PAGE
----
And then there was the classic moment when ABC reporter Tahman Bradley commented on how the "almost all white" crowd at Beck's rally gave "critics an open door." Besides the obvious self-indictment such a statement brings of Mr. Bradley's obsession with the color of people's skin, notice that there was no similar acknowledgment of Sharpton's "almost all black" crowd and what that might indicate.

But the meaningful contrasts -- the ones that spoke volumes to a watching nation -- were far more profound. While the Beck rally featured speakers honoring God and country, the left's rally was laced with anger, bitterness, and profanity. 

Jaime Contreras, a local SEIU president, took Sharpton's stage to proclaim, "We are here to let those folks on the Mall know that they don't represent the dream. They sure as [expletive] don't represent me. They represent hate-mongering and angry white people." Meanwhile, at the Beck rally, the participants were singing "Amazing Grace."

Then came the image of a Sharpton enthusiast marching down Constitution Avenue cautioning, "We need to be shouting 'we are America.'" This call for unity came just moments before she directed attention towards the Beck supporters and bellowed, "See all those Tea-Baggers?!" A unifying message indeed.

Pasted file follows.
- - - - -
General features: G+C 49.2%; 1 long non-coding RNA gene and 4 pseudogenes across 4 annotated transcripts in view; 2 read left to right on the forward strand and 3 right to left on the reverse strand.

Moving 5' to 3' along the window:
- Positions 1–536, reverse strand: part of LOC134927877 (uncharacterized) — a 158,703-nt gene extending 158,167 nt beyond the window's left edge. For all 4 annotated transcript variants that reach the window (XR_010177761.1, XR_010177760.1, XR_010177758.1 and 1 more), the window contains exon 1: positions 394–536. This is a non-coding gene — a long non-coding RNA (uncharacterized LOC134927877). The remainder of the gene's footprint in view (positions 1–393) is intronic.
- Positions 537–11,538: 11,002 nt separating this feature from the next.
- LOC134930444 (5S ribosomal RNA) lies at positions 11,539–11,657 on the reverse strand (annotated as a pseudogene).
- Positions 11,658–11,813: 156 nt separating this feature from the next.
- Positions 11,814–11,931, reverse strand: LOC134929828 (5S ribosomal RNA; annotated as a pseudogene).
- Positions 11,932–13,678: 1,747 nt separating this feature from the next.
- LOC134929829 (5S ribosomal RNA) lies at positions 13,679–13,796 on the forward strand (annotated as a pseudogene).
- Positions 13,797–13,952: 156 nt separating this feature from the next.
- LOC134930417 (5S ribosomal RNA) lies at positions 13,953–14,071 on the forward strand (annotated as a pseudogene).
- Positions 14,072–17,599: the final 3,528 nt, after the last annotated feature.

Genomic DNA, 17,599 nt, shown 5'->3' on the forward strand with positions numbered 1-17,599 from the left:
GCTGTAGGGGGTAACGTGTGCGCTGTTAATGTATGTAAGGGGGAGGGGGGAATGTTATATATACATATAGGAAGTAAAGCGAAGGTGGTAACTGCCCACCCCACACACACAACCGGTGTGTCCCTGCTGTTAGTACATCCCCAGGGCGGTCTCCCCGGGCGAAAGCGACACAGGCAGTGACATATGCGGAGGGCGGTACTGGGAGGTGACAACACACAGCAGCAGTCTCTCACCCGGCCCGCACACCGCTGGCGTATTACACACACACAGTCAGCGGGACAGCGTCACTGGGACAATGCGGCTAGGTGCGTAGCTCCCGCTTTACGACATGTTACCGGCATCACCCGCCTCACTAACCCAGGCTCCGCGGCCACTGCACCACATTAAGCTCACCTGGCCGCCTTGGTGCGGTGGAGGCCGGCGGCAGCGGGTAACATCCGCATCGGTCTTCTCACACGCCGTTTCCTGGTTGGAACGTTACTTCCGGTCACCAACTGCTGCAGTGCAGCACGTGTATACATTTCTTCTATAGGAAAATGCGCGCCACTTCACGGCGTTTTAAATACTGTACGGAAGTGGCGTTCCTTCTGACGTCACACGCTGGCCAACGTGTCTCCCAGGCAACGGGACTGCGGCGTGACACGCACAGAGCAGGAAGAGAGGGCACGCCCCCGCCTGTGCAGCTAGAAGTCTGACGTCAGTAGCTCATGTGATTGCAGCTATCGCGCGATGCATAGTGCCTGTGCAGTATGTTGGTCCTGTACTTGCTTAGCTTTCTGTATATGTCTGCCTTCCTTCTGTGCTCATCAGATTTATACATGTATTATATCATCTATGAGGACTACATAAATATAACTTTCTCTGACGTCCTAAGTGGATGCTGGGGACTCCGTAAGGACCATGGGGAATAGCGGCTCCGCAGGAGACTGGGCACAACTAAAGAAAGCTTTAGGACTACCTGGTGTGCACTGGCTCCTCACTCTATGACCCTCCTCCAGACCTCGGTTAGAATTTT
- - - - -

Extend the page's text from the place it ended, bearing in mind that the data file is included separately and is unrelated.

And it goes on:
And there was Sharpton himself, who, after admonishing his faithful to not be deterred by the hateful conservative hecklers they were sure to encounter, watched his own followers become the hateful hecklers. As the Washington Post reported, "One group of black women chanted, 'Yes we did and get over it,' [while] those part of the Glenn Beck rally clapped and passed out Restore the Honor bottles of water." 

Moreover, to thinking Americans, the label of hate-filled white racism doesn't fit a crowd eagerly applauding Dr. Alveda King (MLK's niece) as she calls for restoring the "foundation of the family."

Indeed, the greatest irony of all came in the title of Sharpton's liberal lollapalooza: "Reclaiming the Dream." As Jerome Hudson, a black man who participated in the Beck event explained, "Al Sharpton is a pretender. He is going to tell you to pretend that the color of your skin matters. He is going to ask you to ignore the overwhelming proof that fifty years after the Civil Rights movement, blacks are now destroying each other faster than the KKK could have ever dreamed."

That truth didn't faze Marc Morial, however, as the president of the National Urban League thundered to his fellow left-wingers, "We will not stand silent as some seek to bamboozle Dr. King's dream. We reclaim the dream of Dr. King for the 21st century." 

But anyone who has ever read Dr. King's "Letter From a Birmingham Jail" knows he was a man inspired by a faith and a purpose higher than himself -- a belief that America's wrongs and injustices would be corrected not by the arbitrary actions of the state, but through an obedience and submission of the people to their Creator. 

On August 28, 2010, there was only one rally in Washington, D.C. preaching that message...and as Americans witnessed, it clearly wasn't the left's. 

Peter Heck is a public high school government teacher and radio talk show host in central Indiana. E-mail peter@peterheck.com or visit www.peterheck.com.